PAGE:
factors affecting population change

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Factors affecting population change
Demographic factors
Decreasing death rates and infant mortality lead to a higher population
growth rate as less people die but also because if fewer children die then
the birth rate will also decrease as fewer children are needed to
compensate for the losses.
The time between death rate and birth rate falling will affect the rate of
population change. A longer time will mean the population grows quicker.
Also countries that developed better health care and living standards, early
on in history such as those in Europe, took longer for their natural increase
rate to decrease and stabilise as these advancements in medicine were still
developing themselves. Now countries such as those in South America are
taking a shorter amount of time for their natural increase rate to fall and
stabilise as those advancements are already in place and well practised
throughout the world.
Political factors
Thailand- had a fertility rate of 6.5 children per women in 1969 and the
government were worried that it would take decades for this to naturally
decrease to the desired stage in the DTM. The fertility rate was high as
only 16% of the population used contraception; most of the economy was
based on agriculture so large families were needed for farm work. This
could cause problems with a lack of infrastructure to support the growing
population and a lack of quality food supply. So, in 1970, the national
family planning program was introduced. It used strategies such as:
Public information programs such as radio, and billboard adverts
which emphasised the benefits of a two child family, and raised
awareness of contraception.
Health centres provided to provide free contraception and to train
health workers and midwives. As healthcare improved more children
survived infancy.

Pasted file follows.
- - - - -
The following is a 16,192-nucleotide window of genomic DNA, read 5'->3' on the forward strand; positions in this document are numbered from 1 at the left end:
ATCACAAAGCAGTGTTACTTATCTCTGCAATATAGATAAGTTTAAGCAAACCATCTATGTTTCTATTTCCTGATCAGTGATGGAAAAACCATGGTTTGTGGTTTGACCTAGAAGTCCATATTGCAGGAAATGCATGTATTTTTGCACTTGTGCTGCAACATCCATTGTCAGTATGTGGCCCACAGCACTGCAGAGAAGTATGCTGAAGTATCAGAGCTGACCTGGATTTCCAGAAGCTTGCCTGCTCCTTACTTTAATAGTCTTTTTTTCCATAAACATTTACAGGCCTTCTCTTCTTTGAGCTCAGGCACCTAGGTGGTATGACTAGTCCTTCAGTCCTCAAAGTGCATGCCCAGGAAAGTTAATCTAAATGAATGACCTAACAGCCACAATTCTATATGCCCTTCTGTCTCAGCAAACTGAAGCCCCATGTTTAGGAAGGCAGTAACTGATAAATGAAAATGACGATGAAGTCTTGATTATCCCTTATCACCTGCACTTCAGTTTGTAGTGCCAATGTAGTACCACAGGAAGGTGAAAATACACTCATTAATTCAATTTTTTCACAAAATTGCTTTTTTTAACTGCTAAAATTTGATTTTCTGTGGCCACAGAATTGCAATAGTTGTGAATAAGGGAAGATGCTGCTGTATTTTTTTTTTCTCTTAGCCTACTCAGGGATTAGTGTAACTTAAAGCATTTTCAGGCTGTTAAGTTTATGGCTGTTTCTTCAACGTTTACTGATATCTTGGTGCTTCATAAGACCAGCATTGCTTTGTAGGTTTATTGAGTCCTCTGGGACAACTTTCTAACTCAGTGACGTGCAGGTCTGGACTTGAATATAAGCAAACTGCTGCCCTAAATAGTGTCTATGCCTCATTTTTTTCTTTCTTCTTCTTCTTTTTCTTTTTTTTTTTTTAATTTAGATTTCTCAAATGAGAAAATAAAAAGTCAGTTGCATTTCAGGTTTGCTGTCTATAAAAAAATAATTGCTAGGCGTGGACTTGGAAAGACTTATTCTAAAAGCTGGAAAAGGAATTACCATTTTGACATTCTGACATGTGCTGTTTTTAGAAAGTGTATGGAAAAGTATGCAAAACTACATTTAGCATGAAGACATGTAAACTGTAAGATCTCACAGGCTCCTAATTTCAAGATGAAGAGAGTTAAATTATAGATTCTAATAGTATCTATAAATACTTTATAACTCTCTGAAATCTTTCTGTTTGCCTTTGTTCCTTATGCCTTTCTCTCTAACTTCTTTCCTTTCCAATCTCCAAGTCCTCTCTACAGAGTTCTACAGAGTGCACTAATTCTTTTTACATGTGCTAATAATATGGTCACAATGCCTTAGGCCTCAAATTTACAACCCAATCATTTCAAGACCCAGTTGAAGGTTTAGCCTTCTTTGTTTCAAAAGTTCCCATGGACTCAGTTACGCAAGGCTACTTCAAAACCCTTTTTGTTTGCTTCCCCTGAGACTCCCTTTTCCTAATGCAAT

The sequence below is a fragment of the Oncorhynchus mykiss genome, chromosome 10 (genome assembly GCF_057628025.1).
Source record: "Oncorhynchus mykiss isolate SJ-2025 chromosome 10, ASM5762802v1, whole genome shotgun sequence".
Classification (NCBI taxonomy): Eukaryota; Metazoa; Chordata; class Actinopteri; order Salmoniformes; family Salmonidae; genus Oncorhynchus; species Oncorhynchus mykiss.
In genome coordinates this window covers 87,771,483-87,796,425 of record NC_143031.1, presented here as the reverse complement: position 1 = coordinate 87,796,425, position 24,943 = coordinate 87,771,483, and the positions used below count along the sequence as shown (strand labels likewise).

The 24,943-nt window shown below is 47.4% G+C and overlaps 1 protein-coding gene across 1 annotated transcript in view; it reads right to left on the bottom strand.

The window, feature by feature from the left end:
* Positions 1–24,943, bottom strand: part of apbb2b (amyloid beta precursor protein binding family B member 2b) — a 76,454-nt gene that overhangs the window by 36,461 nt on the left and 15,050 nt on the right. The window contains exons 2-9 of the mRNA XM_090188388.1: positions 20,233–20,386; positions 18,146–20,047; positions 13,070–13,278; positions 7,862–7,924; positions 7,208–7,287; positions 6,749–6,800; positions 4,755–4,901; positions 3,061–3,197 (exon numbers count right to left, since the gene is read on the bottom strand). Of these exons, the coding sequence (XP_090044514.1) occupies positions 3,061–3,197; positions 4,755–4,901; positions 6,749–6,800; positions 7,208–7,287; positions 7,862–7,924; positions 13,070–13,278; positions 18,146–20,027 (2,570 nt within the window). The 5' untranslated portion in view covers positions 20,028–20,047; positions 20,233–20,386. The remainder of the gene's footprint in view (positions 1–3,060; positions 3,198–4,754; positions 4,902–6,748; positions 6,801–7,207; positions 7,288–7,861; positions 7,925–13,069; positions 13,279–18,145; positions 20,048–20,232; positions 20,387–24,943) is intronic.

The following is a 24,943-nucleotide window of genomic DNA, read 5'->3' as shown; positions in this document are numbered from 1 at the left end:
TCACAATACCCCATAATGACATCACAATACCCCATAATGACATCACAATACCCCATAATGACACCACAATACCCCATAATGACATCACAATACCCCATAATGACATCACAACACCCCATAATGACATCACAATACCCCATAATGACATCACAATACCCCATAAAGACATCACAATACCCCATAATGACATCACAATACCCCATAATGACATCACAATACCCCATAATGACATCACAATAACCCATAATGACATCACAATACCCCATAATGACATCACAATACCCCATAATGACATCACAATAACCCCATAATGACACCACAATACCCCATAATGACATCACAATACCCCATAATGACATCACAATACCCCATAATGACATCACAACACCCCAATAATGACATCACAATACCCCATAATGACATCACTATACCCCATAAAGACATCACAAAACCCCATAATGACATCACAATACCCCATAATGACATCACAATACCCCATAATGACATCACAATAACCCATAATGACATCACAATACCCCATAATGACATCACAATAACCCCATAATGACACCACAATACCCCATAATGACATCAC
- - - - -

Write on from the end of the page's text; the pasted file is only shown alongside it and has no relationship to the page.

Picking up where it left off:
By 1989 72% of the population were using contraception and fertility rates
dropped to 1.7, and population growth was 0.8% a year, a significant improvement
on the population growth in the 1960's of 3%. Now Thailand is in stage 4 of the
DTM and its transition from stage 3 took less than 30 years. Its population was
predicted to reach 64 million by 1989; back in the 1960's but instead reached 51
million. However this could cause problems in the future as Thailand's fertility
rate is below the replacement rate of 2.1 it could mean that Thailand's workforce

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China's one child policy: China in the 1980's was comparing its economy to
that of developed nations, and felt that they couldn't improve with the rate
of population growth and the population size they currently had. The policy
involved families only being allowed to have one child. If they didn't they
were not entitled to the benefits of one child such as free healthcare and
education and subsidised childcare. They also had a 10% pay cut and had to
pay large fines.…read more

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Economic factors
In less developed countries children are seen as an economic asset as they
are needed for working such as in factories or as farm labour. As a country
economically develops it will need fewer children as labour, and will be able
to spend more on health care, housing, education and nutrition, which will
lower death rates and therefore lead to a lower rate of population change.…read more


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